Ford's dividend-raising streak only begins in 2013, since the company did not any dividends between 2007 and 2011. By contrast, Johnson Controls kept its dividend payouts firm during the most of the past decade and only resumed increasing its payouts in 2011. It's a closer contest, but Johnson wins this one as well.

Winner: Johnson Controls, 2-0.

Round three: power (dividend yield)
Some dividends are enticing, but others are merely tokens that barely affect an investor's decision. Have our two companies sustained strong yields over time? Let's look:

F Dividend Yield (TTM) Chart

F Dividend Yield (TTM) data by YCharts

Winner: Ford, 1-2.

Round four: strength (recent dividend growth)
A stock's yield can stay high without much effort if its share price doesn't budge, so let's look at the growth in payouts over the past five years.

F Dividend Chart

F Dividend data by YCharts

Winner: Ford, 2-2.

Round five: flexibility (free cash flow payout ratio)
A company that pays out too much of its free cash flow in dividends could be at risk of a cutback, particularly if business weakens. We want to see sustainable payouts, so lower is better:

F Cash Dividend Payout Ratio (TTM) Chart

F Cash Dividend Payout Ratio (TTM) data by YCharts

Winner: Ford, 3-2.

Bonus round: opportunities and threats
Ford may have come from behind to win the best-of-five on the basis of its history, but investors should never base their decisions on past performance alone. Tomorrow might bring a far different business environment, so it's important to also examine each company's potential, whether it happens to be nearly boundless or constrained too tightly for growth.

Ford opportunities

Johnson Controls opportunities

Ford threats

Johnson Controls threats

One dividend to rule them all
In this writer's humble opinion, it seems that Ford has a better shot at long-term outperformance, thanks to its long legacy in global auto markets, and its rising star among global consumers after decades in which it struggled with second-rate perceptions. Ford's new models could also help it to gain critical market share over the next few years. Johnson's innovative and highly efficient solutions and systems continue to provide an economic moat against its peers, but the company's industrial focus has left it battling sluggish economic growth in both maturing and emerging markets worldwide. You might disagree, and if so, you're encouraged to share your viewpoint in the comments below. No dividend is completely perfect, but some are bound to produce better results than others. Keep your eyes open -- you never know where you might find the next great dividend stock!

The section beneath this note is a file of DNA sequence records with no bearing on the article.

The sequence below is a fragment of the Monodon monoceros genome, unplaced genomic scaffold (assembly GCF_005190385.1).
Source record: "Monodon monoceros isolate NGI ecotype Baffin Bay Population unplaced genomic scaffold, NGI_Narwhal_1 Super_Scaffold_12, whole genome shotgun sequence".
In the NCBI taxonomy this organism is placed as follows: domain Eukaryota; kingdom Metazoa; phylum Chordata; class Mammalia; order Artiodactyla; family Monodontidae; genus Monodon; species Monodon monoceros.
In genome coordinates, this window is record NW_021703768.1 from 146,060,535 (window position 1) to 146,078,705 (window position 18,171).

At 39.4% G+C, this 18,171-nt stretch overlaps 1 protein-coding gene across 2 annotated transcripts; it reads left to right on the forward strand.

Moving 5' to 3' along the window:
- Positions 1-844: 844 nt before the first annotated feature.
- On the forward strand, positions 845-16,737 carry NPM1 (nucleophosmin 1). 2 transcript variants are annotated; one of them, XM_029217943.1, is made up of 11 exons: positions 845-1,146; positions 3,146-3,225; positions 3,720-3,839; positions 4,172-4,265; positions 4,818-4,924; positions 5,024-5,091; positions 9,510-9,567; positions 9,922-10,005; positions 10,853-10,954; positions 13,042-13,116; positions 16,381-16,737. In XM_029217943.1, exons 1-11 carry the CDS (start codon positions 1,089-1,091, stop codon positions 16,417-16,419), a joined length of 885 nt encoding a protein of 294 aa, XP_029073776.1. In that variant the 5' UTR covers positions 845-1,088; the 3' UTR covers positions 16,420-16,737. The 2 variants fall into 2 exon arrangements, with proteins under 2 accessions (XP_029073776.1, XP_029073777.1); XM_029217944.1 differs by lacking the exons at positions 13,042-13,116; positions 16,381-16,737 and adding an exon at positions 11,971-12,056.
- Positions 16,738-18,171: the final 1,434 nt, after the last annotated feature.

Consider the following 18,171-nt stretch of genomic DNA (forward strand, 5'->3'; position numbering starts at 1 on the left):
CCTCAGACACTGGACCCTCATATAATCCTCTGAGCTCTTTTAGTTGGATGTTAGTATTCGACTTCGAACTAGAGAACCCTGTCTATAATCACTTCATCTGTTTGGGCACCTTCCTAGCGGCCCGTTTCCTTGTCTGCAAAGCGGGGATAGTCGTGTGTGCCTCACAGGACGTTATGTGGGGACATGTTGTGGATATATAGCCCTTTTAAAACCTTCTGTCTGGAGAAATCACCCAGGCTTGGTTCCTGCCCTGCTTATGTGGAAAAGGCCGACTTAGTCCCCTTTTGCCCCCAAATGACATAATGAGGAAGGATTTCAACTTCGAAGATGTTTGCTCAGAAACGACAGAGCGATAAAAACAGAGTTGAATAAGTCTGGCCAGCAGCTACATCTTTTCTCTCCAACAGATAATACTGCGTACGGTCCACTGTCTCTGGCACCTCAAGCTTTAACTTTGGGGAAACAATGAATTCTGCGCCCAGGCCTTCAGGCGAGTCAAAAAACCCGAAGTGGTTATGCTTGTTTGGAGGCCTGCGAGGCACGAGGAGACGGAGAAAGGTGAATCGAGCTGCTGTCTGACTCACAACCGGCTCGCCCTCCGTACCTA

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Help us keep this a respectfully Foolish area! This is a place for our readers to discuss, debate, and learn more about the Foolish investing topic you read about above. Help us keep it clean and safe. If you believe a comment is abusive or otherwise violates our Fool's Rules, please report it via the Report this Comment Report this Comment icon found on every comment.

  • Report this Comment On January 13, 2014, at 1:11 PM, Carioca58 wrote:

    Please clarify.

    Lower cashflow payout ratio is better, but it must be positive. If it is negative (as shown for Johnson Controls in 8 data points), that means that the firm paid dividend even when it lost money. I don't think this is good news.

    Carioca